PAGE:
The second argument put forward by the Committee is that the free movement of capital will reduce the cost of capital. This too is not correct as the outflow of capital reduces the availability of capital in India and hence the cost of capital in India is rising instead of falling. The third argument is that it will allow Indian companies to borrow abroad and diversify their borrowing. It’s correct. However, the fact that more capital is leaving the country means that diversification is not helpful in attracting foreign capital. The fourth argument is that the free movement of capital will allow Indian investors to diversify their investment portfolio. Currently, an Indian investor can invest in real estate and equity market in India. After the free movement of capital, Indian investors can invest in real estate in New York and in shares on the New York Stock Exchange. This advantage is correct. However, this is only beneficial for the wealthier part of society as only they have the ability to invest in foreign countries. Outward foreign investment may prove beneficial for them, but not for India. The arguments put forward by the Reserve Bank Committee in favor of the free movement of capital are certainly not beneficial for the country. Contrary to the harmful policies of the Reserve Bank, the International Monetary Fund has advocated that developing countries consider imposing restrictions on the free flow of capital to foreign countries in situations such as the Corona pandemic. They referred to the experience of Korea and Peru which have imposed such restrictions with beneficial results.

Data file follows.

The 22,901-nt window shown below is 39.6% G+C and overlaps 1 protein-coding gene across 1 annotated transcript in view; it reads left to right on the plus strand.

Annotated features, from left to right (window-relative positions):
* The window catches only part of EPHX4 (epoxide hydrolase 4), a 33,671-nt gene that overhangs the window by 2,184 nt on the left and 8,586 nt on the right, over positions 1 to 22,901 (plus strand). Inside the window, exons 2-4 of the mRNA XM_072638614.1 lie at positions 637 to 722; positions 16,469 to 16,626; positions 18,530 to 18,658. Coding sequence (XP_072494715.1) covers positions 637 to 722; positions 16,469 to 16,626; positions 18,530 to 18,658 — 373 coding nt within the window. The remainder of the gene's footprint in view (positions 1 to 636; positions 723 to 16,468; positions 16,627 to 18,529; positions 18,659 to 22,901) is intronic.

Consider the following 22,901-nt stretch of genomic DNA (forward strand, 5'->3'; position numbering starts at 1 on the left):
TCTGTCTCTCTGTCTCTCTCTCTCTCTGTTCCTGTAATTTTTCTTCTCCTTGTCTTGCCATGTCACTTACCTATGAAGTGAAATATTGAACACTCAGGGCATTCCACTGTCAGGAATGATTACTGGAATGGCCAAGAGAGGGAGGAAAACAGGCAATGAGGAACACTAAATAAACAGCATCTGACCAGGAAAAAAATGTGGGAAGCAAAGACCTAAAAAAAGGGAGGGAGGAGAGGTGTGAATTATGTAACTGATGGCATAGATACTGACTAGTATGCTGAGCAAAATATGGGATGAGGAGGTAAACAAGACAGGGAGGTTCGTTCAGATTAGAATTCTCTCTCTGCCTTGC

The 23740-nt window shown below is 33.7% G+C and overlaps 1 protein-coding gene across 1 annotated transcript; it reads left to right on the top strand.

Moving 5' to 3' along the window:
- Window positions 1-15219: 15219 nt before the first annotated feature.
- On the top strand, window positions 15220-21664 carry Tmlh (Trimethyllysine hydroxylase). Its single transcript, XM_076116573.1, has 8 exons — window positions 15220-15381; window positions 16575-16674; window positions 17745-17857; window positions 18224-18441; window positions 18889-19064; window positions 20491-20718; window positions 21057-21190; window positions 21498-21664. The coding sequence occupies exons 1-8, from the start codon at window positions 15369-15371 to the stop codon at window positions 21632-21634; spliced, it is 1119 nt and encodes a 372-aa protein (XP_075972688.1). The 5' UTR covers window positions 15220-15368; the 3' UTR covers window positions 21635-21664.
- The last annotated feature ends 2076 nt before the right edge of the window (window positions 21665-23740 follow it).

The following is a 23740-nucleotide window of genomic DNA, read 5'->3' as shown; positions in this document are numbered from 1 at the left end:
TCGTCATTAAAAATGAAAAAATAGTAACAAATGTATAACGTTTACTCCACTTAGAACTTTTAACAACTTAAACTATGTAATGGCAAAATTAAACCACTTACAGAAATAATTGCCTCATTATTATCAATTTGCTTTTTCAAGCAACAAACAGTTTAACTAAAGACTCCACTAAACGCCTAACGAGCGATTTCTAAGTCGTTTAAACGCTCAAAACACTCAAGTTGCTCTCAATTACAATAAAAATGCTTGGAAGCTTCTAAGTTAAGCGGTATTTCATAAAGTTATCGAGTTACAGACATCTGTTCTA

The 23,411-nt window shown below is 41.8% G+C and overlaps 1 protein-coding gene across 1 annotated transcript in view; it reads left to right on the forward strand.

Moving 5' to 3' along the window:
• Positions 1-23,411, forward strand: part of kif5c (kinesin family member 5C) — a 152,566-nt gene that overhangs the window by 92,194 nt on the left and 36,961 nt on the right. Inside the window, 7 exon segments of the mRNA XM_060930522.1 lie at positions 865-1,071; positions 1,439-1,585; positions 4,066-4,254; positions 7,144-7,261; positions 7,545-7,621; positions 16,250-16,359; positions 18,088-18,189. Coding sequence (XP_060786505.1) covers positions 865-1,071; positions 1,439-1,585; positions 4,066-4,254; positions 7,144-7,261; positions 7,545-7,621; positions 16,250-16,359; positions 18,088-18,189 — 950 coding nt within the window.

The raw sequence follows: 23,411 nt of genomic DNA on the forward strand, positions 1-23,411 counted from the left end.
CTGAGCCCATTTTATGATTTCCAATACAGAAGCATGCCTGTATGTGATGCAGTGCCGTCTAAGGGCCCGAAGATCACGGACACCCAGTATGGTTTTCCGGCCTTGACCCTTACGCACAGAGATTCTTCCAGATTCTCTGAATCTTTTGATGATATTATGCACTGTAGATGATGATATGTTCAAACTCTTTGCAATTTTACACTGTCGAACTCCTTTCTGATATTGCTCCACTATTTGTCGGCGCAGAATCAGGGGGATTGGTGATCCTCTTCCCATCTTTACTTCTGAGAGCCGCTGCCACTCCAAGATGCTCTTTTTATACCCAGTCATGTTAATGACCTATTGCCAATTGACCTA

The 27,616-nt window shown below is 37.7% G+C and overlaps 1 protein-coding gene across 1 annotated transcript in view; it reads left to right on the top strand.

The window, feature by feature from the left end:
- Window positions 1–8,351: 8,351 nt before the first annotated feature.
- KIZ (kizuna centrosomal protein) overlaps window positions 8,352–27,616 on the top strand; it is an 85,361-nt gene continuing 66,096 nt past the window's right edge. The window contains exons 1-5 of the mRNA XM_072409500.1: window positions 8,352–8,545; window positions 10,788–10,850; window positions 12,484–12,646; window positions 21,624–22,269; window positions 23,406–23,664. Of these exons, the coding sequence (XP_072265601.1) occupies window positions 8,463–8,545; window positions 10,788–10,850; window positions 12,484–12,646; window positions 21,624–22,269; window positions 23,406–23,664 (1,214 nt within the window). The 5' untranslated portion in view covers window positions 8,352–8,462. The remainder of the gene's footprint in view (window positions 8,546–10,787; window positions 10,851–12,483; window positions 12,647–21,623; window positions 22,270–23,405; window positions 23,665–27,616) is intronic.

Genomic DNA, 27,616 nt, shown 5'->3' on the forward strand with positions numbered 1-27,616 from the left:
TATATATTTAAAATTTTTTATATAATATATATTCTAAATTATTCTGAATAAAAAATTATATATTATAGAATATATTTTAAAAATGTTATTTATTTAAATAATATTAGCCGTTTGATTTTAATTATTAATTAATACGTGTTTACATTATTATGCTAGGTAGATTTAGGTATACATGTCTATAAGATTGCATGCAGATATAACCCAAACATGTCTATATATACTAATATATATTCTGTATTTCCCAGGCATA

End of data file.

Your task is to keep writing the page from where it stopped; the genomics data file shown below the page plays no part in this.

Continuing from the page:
The free movement of capital can be much more detrimental in the current situation. The US Federal Reserve Board has adopted an easy money policy in recent years. It made loans available at an interest rate of 0 to 0.25% per annum. It is advantageous for investors to borrow from the United States and invest that money in India at these low interest rates. The Federal Reserve Board has indicated that it will soon reverse easy money and will likely reduce the money supply, which in turn will lead to an increase in the interest rate. If interest rates in the United States rise, it will no longer be advantageous for foreign investors to borrow in the United States and invest in India, as they have to pay high interest rates in the United States. On the contrary, such a rise in interest rates in the United States may cause them to withdraw their money from India and repatriate it to the United States. Therefore, there is a need for the Reserve Bank to urgently reconsider its policy given the impending increase in interest rates in the US economy.